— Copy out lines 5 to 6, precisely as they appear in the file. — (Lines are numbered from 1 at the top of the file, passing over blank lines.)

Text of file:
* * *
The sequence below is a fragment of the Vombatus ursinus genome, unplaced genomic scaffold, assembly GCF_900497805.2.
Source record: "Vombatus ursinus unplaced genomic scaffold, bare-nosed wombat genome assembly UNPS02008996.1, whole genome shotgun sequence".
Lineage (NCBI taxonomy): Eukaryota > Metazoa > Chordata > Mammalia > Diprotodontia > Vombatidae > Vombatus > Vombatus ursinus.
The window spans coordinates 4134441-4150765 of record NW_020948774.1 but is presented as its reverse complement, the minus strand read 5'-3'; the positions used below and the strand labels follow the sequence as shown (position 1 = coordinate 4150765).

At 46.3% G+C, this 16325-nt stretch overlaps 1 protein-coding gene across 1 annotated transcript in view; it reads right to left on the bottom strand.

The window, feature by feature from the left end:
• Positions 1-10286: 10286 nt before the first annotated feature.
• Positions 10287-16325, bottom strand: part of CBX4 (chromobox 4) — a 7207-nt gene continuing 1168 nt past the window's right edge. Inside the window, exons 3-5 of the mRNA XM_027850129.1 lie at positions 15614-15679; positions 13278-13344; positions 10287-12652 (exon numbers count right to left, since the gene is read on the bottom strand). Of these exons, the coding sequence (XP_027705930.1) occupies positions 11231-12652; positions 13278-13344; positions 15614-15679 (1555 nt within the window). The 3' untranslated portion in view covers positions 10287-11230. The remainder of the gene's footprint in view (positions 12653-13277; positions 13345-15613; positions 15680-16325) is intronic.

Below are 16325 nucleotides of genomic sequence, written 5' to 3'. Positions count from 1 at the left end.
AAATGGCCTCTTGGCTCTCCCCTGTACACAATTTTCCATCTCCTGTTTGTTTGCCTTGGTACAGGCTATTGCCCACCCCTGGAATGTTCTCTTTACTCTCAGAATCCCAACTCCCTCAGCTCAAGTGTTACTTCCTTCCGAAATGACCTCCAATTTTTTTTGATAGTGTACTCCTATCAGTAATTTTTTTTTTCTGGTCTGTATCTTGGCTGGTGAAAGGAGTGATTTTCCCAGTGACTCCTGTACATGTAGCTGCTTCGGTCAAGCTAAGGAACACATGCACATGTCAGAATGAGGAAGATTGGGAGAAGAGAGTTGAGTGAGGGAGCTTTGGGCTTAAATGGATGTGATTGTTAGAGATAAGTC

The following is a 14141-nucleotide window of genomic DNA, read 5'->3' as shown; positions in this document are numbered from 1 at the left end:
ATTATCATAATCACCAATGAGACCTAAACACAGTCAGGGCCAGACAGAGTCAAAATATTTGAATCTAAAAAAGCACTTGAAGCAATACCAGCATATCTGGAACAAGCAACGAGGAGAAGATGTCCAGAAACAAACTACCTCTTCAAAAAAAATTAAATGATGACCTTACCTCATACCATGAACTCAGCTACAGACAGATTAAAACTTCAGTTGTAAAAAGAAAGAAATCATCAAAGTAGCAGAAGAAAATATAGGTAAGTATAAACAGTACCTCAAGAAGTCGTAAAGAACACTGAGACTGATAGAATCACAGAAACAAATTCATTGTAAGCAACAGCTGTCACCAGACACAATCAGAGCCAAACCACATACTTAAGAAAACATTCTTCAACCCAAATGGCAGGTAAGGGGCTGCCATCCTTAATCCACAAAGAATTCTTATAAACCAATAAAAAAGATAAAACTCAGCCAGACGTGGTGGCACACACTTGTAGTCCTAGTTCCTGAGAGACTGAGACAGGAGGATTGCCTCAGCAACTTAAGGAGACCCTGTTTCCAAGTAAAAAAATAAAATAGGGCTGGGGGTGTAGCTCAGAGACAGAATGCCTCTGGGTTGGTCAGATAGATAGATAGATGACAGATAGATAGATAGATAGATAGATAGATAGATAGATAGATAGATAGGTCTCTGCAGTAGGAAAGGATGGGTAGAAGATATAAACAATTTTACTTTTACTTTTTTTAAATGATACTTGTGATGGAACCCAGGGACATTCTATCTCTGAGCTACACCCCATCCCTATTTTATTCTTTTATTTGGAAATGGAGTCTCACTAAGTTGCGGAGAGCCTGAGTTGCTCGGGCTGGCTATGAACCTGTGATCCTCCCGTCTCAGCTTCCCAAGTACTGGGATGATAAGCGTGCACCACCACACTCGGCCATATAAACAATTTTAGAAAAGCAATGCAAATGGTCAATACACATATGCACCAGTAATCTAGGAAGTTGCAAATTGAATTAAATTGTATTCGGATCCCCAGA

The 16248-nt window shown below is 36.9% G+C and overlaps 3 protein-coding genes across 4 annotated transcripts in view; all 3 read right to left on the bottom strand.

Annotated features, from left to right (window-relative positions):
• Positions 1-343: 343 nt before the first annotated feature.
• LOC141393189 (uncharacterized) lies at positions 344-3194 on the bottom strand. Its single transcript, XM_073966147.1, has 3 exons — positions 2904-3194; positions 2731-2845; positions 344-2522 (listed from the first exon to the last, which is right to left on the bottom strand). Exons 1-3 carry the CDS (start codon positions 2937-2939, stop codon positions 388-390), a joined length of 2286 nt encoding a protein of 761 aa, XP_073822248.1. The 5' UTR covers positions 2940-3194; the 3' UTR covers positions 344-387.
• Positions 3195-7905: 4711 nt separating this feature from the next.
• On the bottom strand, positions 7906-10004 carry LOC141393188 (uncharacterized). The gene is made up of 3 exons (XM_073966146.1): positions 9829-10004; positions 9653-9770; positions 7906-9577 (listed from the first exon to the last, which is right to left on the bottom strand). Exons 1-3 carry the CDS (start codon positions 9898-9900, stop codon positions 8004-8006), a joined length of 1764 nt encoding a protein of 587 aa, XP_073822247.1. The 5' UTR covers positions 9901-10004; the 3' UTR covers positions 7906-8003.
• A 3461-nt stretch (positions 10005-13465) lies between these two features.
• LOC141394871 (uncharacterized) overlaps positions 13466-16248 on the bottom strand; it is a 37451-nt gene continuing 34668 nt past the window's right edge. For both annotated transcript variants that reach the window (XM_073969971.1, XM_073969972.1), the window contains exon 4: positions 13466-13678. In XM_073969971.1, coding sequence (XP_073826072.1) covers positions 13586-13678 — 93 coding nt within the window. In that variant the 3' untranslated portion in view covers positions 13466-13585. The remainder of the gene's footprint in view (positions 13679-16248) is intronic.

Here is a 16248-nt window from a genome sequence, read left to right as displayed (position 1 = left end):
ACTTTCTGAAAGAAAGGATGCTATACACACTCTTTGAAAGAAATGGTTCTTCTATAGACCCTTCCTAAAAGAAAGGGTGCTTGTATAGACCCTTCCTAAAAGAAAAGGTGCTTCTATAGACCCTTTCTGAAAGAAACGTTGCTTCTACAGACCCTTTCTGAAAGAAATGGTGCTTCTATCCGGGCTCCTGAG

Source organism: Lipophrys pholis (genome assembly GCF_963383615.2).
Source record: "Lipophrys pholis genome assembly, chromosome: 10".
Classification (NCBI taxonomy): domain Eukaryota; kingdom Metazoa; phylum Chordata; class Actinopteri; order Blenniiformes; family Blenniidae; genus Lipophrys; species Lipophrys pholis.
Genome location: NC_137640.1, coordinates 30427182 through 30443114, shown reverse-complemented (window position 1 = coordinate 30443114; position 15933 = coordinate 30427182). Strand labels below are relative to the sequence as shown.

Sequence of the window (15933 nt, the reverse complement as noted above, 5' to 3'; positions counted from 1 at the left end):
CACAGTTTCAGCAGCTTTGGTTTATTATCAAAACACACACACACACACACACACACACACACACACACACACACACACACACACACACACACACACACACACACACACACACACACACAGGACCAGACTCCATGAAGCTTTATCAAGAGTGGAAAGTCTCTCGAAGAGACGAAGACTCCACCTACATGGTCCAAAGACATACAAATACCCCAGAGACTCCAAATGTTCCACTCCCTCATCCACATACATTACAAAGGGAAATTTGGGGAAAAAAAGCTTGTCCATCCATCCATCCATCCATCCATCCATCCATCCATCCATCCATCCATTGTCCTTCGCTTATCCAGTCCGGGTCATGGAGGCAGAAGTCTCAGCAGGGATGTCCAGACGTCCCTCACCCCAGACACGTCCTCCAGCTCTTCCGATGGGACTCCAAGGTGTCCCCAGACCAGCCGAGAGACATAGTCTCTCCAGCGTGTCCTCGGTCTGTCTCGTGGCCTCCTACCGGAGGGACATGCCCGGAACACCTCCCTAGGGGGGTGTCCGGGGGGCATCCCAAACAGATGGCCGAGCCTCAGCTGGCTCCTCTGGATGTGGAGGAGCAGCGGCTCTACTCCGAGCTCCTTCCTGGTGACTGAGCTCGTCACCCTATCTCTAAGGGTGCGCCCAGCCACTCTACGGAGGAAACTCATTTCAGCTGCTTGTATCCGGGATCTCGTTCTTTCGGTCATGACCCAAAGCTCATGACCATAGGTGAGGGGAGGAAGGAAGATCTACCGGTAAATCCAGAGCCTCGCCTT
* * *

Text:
At 46.3% G+C, this 16325-nt stretch overlaps 1 protein-coding gene across 1 annotated transcript in view; it reads right to left on the bottom strand.

The window, feature by feature from the left end: